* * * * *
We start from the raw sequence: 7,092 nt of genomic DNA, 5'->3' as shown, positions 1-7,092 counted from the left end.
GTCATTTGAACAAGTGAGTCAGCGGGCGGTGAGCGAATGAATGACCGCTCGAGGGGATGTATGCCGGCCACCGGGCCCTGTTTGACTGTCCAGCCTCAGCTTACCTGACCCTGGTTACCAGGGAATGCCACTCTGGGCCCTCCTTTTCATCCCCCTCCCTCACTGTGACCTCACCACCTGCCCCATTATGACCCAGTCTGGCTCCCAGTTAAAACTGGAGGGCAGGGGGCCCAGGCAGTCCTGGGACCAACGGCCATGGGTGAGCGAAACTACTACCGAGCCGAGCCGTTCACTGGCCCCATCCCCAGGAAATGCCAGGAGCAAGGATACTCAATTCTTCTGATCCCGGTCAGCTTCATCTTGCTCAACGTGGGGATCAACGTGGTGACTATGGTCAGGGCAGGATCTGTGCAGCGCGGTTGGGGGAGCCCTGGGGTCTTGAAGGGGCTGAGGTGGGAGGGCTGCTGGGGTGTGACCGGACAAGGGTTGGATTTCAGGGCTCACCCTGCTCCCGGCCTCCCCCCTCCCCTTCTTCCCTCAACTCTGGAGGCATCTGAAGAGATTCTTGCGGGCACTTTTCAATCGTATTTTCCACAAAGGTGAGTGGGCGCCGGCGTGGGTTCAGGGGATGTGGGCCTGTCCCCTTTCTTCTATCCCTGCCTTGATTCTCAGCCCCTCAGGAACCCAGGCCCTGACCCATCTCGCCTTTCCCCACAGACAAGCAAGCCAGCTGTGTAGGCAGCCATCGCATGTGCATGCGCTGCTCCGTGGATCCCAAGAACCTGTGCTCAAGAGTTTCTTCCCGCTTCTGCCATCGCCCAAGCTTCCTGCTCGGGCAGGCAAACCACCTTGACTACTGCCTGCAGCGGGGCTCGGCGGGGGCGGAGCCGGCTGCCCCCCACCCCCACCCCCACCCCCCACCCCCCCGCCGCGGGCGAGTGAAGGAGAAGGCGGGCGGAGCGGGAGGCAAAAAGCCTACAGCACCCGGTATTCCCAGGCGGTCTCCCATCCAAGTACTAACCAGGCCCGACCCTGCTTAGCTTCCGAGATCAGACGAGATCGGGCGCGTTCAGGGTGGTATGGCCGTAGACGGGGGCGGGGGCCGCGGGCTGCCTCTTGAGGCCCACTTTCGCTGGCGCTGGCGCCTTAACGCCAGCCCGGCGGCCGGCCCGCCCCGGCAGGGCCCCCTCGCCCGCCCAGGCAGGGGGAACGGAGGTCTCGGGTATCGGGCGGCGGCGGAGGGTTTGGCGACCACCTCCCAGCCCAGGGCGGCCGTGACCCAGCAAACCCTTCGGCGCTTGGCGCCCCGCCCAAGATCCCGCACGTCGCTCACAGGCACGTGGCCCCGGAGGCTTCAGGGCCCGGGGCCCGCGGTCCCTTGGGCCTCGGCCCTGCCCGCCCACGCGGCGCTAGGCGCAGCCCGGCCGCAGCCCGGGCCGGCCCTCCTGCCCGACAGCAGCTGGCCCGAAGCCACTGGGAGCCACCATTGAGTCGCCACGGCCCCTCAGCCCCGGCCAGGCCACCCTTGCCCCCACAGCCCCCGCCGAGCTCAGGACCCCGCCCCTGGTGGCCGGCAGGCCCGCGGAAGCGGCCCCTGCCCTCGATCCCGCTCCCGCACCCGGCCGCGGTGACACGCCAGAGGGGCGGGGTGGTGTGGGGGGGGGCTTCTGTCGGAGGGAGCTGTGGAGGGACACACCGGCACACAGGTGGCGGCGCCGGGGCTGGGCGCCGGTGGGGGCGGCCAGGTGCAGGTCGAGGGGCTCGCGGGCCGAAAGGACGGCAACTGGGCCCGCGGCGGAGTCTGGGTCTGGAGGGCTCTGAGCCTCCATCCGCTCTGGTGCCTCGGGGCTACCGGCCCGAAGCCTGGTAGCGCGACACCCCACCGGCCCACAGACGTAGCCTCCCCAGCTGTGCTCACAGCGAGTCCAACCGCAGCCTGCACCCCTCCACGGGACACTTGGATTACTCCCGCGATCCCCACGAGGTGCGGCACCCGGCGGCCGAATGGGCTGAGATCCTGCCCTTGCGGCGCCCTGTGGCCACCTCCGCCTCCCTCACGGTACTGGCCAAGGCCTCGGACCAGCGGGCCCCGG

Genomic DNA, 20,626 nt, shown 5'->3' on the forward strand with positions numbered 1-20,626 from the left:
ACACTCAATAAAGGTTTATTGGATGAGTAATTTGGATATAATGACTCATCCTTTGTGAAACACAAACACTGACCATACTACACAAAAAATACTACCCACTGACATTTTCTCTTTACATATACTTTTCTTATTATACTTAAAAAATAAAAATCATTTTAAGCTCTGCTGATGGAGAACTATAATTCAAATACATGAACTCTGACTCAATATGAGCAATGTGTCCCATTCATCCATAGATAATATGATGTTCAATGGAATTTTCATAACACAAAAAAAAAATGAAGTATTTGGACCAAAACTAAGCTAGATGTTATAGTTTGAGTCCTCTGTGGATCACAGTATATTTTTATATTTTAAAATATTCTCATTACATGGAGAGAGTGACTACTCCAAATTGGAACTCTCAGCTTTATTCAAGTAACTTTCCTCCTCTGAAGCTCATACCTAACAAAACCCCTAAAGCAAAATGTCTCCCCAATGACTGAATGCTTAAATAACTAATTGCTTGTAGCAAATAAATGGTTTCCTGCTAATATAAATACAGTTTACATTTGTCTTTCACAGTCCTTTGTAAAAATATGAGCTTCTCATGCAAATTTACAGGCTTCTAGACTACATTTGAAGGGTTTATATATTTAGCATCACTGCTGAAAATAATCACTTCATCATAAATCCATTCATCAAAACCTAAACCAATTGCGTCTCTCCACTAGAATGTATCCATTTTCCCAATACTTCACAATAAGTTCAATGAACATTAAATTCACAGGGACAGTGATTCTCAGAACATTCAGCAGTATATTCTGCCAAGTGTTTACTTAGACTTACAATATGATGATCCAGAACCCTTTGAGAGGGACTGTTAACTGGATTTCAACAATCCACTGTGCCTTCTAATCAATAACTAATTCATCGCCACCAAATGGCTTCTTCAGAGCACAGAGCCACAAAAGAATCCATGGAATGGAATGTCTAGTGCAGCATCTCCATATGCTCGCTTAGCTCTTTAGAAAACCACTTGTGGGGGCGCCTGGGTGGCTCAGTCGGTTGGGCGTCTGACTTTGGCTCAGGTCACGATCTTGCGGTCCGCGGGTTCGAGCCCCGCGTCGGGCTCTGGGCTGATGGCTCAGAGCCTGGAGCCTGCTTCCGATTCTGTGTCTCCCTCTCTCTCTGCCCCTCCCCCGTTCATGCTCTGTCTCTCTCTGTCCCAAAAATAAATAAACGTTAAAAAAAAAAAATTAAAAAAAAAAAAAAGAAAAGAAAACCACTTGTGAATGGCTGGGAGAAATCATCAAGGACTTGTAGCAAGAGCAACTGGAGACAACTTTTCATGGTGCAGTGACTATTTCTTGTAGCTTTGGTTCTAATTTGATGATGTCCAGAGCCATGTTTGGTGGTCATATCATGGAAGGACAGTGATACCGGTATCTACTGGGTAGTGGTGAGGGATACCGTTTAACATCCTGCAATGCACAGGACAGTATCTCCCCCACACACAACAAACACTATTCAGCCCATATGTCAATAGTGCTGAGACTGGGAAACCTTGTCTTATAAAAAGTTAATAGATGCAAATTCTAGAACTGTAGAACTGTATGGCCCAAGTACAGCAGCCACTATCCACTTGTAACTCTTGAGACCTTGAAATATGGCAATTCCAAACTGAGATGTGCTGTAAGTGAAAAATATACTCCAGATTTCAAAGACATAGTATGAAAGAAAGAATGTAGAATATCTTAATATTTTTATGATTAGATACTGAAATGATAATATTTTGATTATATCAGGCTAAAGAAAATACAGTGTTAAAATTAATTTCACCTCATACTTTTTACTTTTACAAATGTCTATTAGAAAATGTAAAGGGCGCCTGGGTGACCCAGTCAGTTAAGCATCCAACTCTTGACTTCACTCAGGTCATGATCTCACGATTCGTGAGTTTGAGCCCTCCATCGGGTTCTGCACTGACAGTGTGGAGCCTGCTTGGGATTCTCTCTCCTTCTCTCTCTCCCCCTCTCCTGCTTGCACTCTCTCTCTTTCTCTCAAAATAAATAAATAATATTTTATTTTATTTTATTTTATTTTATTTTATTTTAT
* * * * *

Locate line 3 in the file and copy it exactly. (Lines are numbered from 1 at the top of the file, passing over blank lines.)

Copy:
Genomic DNA, 20,626 nt, shown 5'->3' on the forward strand with positions numbered 1-20,626 from the left: